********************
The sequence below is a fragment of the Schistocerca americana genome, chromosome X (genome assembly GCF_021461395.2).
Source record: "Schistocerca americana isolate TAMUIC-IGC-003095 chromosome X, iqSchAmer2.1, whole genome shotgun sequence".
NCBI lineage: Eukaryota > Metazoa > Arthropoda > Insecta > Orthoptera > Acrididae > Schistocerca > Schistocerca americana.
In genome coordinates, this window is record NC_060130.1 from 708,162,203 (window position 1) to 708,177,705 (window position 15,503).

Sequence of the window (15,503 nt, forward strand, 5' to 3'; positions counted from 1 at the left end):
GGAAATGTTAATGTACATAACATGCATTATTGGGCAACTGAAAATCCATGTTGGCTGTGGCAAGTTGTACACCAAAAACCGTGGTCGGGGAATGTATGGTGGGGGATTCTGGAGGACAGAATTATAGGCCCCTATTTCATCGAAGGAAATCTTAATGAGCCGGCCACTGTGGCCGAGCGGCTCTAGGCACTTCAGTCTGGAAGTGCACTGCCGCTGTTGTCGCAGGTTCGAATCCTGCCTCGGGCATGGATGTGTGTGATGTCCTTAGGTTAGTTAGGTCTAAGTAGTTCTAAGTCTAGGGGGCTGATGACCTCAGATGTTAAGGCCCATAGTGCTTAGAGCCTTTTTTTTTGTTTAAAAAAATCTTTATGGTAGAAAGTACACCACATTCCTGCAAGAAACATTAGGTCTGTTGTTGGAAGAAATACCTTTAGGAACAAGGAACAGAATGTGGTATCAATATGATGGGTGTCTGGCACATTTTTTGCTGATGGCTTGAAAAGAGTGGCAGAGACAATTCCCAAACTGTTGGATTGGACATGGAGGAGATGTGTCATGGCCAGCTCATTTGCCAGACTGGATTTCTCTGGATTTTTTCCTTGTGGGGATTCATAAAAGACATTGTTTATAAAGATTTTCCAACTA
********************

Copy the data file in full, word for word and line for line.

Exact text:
The sequence below is a fragment of the Schistocerca americana genome, chromosome X (genome assembly GCF_021461395.2).
Source record: "Schistocerca americana isolate TAMUIC-IGC-003095 chromosome X, iqSchAmer2.1, whole genome shotgun sequence".
NCBI lineage: Eukaryota > Metazoa > Arthropoda > Insecta > Orthoptera > Acrididae > Schistocerca > Schistocerca americana.
In genome coordinates, this window is record NC_060130.1 from 708,162,203 (window position 1) to 708,177,705 (window position 15,503).

Sequence of the window (15,503 nt, forward strand, 5' to 3'; positions counted from 1 at the left end):
GGAAATGTTAATGTACATAACATGCATTATTGGGCAACTGAAAATCCATGTTGGCTGTGGCAAGTTGTACACCAAAAACCGTGGTCGGGGAATGTATGGTGGGGGATTCTGGAGGACAGAATTATAGGCCCCTATTTCATCGAAGGAAATCTTAATGAGCCGGCCACTGTGGCCGAGCGGCTCTAGGCACTTCAGTCTGGAAGTGCACTGCCGCTGTTGTCGCAGGTTCGAATCCTGCCTCGGGCATGGATGTGTGTGATGTCCTTAGGTTAGTTAGGTCTAAGTAGTTCTAAGTCTAGGGGGCTGATGACCTCAGATGTTAAGGCCCATAGTGCTTAGAGCCTTTTTTTTTGTTTAAAAAAATCTTTATGGTAGAAAGTACACCACATTCCTGCAAGAAACATTAGGTCTGTTGTTGGAAGAAATACCTTTAGGAACAAGGAACAGAATGTGGTATCAATATGATGGGTGTCTGGCACATTTTTTGCTGATGGCTTGAAAAGAGTGGCAGAGACAATTCCCAAACTGTTGGATTGGACATGGAGGAGATGTGTCATGGCCAGCTCATTTGCCAGACTGGATTTCTCTGGATTTTTTCCTTGTGGGGATTCATAAAAGACATTGTTTATAAAGATTTTCCAACTA